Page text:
Do you work in the architecture, engineering or construction industry? If so, statistics say you will see a drone in a project near you very soon, if you haven’t seen one already!
Drones could be the next mainstream technology in the construction industry
Advancements in technology, coupled with lightweight building materials, has rapidly boosted the use of drones in construction. Something seemingly decades away just a couple of years ago is suddenly becoming the norm. A 2018 report by PwC estimates that there will be 76,000 drones flying in the sky over the UK by 2030. In a decade’s time, the use of drones for construction projects could become as mainstream as it is nowadays for the use of PPE on site. The same report also predicts an uplift in the construction GDP of £8.6bn thanks to the extended implementation of drones.
“In the construction space, drones are very disruptive, because, for the first time ever, they have made it cost-effective to get huge amounts of data on what’s happening on the construction site,” said Tristan Randall, Strategic Projects Executive at Autodesk. Another recent report by Engineering.com confirmed that ‘drone use on construction sites has jumped significantly in the past few years, and that it will likely continue to increase significantly in the next few years as well.’
Drone possibilities on the rise
As we wrote in a previous post about trending technologies featured at Digital Construction Week 2019, experts like Civdrone believe that drones are still underutilised in the construction industry. A majority of companies using drones nowadays are mainly deploying them to get aerial images or videos. Whilst this is still a remarkable use of Unmanned Aerial Vehicles (UAV), their potential goes far beyond these ‘basic’ features.
The number of organisations realising this potential and starting to exploit it is on the rise. More and more companies specialised in UAV services are appearing seemingly overnight. For example, we can now see an increase in projects implementing aerial LiDAR, 3D point clouds and digital surfaces. One of the key advantages of using drones for these purposes is a significant saving in time. Whilst traditional surveying methods are relatively labour intensive and time-consuming, taking weeks or months to survey, say, a stretch of road, a drone could do the same job in a matter of hours or days.
Together with the time savings comes an increased quality in deliverables. When comparing like for like, the output from the drone survey can exhibit a somewhat improved ‘final product’ over that of traditional survey methods. This is mainly associated in the increase of data captured. Whilst surveyors generally take points at intervals of 5 to 10 metres, drones can effortlessly take a point cloud with a grid spacing in the order of a few millimetres. This increase in quality and quantity of data requires additional desktop time to process the data. Yet when you take into account the overall time and cost of the survey, you are still saving time and money!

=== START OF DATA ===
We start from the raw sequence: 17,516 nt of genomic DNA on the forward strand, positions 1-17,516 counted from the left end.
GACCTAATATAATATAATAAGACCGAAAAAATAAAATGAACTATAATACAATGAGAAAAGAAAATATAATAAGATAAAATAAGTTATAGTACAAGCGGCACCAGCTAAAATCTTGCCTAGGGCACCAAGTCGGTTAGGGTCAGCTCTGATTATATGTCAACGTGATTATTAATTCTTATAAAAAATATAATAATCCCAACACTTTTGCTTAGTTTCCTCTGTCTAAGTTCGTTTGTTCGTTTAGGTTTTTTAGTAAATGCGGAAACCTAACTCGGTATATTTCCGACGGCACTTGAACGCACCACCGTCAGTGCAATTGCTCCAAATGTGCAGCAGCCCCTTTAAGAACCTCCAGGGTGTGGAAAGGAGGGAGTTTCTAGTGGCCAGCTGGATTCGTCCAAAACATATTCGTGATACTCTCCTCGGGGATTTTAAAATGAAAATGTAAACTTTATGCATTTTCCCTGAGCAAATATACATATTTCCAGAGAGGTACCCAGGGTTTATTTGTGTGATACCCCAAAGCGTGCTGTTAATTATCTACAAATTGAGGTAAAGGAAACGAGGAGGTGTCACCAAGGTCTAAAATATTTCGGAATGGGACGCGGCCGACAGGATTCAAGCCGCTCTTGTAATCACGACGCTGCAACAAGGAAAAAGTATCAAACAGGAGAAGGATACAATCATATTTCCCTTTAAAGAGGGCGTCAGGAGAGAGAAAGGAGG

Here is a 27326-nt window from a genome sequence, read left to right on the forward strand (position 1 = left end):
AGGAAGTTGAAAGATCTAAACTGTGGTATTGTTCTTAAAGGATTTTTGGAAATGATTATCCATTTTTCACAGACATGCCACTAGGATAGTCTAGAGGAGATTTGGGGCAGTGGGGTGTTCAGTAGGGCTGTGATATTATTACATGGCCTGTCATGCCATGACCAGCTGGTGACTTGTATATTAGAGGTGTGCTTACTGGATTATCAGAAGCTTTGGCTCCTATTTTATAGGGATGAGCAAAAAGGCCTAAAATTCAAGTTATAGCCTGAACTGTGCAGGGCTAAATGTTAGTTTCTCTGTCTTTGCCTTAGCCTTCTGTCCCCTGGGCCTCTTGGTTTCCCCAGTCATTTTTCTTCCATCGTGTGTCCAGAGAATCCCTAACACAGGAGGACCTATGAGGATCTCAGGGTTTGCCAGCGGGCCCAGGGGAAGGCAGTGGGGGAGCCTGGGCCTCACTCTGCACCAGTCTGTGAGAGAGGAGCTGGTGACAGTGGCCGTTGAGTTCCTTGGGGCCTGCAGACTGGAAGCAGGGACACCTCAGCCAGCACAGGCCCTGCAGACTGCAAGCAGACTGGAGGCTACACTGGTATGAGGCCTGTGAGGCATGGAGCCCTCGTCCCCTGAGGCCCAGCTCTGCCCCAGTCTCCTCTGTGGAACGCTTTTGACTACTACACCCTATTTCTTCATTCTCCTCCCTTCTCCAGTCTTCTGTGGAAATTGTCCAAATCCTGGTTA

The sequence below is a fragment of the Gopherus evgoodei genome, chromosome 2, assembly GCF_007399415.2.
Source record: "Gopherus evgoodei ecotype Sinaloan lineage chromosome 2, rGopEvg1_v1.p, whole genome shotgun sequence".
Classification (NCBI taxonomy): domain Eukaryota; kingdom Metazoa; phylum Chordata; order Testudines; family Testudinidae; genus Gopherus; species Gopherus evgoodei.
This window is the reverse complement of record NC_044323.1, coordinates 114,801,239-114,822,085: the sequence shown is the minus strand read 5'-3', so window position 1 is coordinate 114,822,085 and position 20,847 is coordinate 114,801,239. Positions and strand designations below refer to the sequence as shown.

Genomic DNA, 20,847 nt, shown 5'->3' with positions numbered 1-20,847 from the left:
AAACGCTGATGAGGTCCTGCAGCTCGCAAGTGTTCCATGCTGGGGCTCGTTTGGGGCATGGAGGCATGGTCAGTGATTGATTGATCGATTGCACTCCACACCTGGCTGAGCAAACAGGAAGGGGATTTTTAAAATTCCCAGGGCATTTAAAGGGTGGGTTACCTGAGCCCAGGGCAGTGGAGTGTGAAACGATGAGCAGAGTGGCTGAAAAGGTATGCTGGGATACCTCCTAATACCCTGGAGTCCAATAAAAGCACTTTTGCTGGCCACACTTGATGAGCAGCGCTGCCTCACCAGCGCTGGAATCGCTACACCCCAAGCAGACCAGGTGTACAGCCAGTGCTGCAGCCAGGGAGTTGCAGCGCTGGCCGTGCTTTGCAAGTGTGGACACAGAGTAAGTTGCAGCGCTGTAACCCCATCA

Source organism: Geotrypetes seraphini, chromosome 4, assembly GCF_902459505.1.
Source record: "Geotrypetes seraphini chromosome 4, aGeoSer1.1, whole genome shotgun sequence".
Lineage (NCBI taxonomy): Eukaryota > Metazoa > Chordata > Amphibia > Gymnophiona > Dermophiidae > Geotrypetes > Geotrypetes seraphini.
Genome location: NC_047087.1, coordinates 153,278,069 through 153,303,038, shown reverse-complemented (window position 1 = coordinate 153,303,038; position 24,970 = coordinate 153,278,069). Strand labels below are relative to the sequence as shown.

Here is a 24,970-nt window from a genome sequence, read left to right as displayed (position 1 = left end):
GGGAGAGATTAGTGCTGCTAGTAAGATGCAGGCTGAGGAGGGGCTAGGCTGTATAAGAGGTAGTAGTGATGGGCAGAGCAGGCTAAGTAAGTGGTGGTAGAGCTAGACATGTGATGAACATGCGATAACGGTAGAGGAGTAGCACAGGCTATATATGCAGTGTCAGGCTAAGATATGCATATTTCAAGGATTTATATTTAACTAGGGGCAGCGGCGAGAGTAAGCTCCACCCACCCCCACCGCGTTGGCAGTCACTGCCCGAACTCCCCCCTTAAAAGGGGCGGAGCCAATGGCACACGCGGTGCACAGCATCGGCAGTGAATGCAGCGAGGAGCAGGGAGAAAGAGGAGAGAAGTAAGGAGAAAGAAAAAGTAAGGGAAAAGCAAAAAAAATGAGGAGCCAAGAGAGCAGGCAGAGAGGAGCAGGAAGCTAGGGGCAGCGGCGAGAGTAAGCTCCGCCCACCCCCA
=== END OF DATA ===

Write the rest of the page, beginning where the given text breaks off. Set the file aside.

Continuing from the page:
Health and Safety, a priority for drones as well
With Health and Safety being one of the key drivers in every construction and engineering project, an increased number of industry professionals are looking to use drones where viable. The fact that it’s an Unmanned Aerial Vehicle makes it very attractive for H&S managers and project managers. Minimising man-hours on site means less people are exposed to risks and for a shorter time. Rather than having to send a team of surveyors to a high-risk environment, such as traffic management on a live motorway, you can just fly your drone over it.
But the use of drones also introduces a number of new risks. For example, it is necessary to obtain a UAV commercial pilot license to use drones in your project. In order to get the required permissions from the Civil Aviation Authority (CAA), you’ll need to demonstrate sufficient knowledge of aviation theory and pass a fly test with your drone. In addition, you’ll need to develop procedures for your flights and include them in an Operations Manual. In an effort to minimise the risks associated with flying drones, the CAA has developed the website DronesSafe, where you can find the Drone Code with all relevant rules to adhere to before, during and after your flight.
Drones for inspections in construction sites
Finally, one of the most innovative ways of using drones is to carry out site monitoring and inspections. They are a great tool to get quick, accurate on-site updates. This can help you keep track of progress, inform clients of issues and monitor workers. In the video below you can see a cutting edge technology developed by the company Flyability. With a sophisticated structure around the drone, you can carry out site inspections in bridges and confined spaces without the risk of crashing the drone. Definitely worth checking!
These are just some of the reasons why you can expect to see more drones on projects near you! Have you already introduced drones on one or more of your projects? Let us know in the comments below!
At GlobalCAD we specialise in BIM projects, site surveying and 3D point clouds to 3D models. Get in touch to see how we can help you implement cutting edge technologies and processes in your projects!